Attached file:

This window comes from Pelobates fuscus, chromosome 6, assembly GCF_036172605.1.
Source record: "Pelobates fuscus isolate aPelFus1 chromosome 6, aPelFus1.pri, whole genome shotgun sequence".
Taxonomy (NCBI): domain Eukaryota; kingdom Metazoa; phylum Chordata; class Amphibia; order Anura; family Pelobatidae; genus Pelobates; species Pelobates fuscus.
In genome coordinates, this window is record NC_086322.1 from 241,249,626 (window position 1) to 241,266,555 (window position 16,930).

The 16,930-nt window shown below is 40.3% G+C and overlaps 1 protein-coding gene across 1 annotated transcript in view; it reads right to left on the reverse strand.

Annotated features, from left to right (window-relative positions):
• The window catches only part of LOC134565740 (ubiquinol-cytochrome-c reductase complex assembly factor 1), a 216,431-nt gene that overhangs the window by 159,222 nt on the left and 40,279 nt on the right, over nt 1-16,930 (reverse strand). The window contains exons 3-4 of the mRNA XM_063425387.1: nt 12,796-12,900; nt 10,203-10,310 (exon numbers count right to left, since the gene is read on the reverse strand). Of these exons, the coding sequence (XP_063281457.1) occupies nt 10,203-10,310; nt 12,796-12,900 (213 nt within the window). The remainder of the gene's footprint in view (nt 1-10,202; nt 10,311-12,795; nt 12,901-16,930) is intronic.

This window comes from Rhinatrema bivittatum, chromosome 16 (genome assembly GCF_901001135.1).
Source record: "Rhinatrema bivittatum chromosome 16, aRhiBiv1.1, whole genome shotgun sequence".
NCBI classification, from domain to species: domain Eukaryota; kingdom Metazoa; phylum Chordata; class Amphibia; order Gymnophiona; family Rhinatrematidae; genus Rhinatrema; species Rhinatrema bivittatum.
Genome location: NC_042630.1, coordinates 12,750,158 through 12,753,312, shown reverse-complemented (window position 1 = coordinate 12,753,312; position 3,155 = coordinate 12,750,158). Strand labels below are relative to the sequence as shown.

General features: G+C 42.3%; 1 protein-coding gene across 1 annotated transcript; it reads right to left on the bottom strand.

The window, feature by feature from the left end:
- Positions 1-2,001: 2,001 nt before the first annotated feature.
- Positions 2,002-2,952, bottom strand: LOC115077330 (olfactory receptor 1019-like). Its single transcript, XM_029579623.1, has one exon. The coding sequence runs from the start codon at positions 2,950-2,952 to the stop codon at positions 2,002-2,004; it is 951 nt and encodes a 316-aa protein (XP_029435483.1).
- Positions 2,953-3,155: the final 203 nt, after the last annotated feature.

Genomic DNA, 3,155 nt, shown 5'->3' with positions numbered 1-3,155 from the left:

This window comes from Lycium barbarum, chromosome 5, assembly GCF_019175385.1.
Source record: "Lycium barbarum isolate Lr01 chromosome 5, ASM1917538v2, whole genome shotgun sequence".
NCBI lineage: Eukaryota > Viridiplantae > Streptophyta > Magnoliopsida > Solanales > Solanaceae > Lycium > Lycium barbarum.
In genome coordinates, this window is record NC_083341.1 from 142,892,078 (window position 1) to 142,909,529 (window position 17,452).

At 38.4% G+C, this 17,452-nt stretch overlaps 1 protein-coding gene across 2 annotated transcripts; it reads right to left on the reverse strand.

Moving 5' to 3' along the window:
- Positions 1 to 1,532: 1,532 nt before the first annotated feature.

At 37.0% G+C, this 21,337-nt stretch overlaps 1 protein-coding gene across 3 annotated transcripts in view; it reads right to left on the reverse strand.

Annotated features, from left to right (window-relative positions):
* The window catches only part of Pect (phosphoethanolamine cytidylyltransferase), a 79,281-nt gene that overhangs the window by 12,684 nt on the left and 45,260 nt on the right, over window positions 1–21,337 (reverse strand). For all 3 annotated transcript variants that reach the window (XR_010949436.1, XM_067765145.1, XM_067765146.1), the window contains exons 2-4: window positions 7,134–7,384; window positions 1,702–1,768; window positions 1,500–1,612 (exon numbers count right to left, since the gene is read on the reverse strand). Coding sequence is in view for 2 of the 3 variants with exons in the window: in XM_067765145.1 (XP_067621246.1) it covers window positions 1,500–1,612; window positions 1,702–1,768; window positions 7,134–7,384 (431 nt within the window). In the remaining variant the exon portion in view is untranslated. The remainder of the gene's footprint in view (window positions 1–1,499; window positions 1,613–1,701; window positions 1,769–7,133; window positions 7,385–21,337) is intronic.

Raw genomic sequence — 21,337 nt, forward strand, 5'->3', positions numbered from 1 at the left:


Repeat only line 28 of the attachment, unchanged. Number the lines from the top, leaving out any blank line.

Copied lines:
Raw genomic sequence — 21,337 nt, forward strand, 5'->3', positions numbered from 1 at the left: